Browsing by Author "Ndibatya, Innocent"
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- ItemCharacterizing the movement patterns of minibus taxis in Kampala’s paratransit system(Journal of Transport Geography, 2021) Ndibatya, Innocent; Booysen, M.J.Urban travelers in Africa depend on minibus taxis for their daily social and business commuting. This paratransit system is loosely regulated, self-organizing, and evolves organically in response to demand. Our study used floating car data to analyze and describe the movement characteristics of nine minibus taxis in Kampala, Uganda. We made three intriguing findings. Firstly, in searching for, picking up and transporting passengers, minibus taxi trajectories followed a heavy-tailed power-law distribution similar to a “L´evy walk”. Secondly, their routes’ topology and shape gradually changed. Thirdly, the extraordinary winding (expressed in terms of tortuosity) of the paths suggested the extreme determination of the drivers’ search for passengers. Our findings could help city planners to build on the self-organizing characteristics of the minibus taxi system, and improve the mobility of travelers, by optimizing routes and the distribution of public amenities.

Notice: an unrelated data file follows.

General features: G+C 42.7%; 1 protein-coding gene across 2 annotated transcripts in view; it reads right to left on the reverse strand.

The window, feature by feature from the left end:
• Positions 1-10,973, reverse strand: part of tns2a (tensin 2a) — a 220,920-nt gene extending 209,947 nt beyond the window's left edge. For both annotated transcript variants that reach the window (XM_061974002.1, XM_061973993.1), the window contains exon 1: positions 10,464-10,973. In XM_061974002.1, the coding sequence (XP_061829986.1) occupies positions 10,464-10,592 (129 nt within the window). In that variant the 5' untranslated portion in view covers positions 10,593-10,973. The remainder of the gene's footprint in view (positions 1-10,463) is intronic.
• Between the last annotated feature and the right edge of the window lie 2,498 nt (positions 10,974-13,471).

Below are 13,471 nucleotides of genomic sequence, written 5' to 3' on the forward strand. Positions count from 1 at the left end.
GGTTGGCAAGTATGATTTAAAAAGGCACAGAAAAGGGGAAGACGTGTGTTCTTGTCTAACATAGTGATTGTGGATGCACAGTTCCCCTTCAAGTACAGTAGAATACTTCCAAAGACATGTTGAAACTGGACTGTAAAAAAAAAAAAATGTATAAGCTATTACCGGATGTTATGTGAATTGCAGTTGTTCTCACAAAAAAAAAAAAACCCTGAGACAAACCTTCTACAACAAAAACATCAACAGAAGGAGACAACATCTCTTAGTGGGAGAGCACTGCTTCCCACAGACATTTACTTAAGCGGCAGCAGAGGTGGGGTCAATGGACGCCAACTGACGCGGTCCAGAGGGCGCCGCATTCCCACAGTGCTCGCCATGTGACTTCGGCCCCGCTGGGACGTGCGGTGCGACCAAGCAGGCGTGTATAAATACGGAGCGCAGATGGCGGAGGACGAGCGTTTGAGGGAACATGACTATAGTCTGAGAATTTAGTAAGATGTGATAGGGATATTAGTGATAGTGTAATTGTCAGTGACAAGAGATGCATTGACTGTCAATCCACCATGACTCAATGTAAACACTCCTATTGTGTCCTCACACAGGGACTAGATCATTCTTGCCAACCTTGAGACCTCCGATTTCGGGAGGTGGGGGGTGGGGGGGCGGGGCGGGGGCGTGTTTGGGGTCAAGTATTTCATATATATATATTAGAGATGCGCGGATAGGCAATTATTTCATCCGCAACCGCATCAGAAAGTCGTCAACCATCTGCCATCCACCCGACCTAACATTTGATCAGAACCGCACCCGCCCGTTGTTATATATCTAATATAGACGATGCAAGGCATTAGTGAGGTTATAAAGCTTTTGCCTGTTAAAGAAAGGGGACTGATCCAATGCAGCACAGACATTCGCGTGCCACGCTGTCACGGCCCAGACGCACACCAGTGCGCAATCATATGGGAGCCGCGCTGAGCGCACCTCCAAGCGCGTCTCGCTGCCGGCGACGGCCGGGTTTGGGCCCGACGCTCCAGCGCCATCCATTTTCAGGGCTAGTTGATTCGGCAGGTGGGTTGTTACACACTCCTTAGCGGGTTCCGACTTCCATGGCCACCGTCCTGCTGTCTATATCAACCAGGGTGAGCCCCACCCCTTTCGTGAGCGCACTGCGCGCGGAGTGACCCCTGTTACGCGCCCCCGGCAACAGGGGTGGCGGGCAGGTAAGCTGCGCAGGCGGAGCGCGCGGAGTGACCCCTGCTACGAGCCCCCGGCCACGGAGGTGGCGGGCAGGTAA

- Iteme-Quantum leap on a data highway: Planning for electric minibus taxis in sub-Saharan Africa’s paratransit system(2021) Ndibatya, InnocentMinibus taxis are ubiquitous in the developing cities of the Global South. This versatile, if somewhat chaotic, public transport system is now faced with the need to move to renewable energy. But the looming roll-out of electric vehicles poses a threat to the already fragile electrical grids of African cities. This chapter evaluates the energy requirements of decarbonisation and evaluates two types of data, passenger-based and vehicle-based, from research in South Africa that has modelled these taxis. Using these two data capture methods, we assess the energy requirements and charging opportunities for electric minibus paratransit in three African cities and compare the results of the two methods to assess their suitability for planning minibus taxi electrification.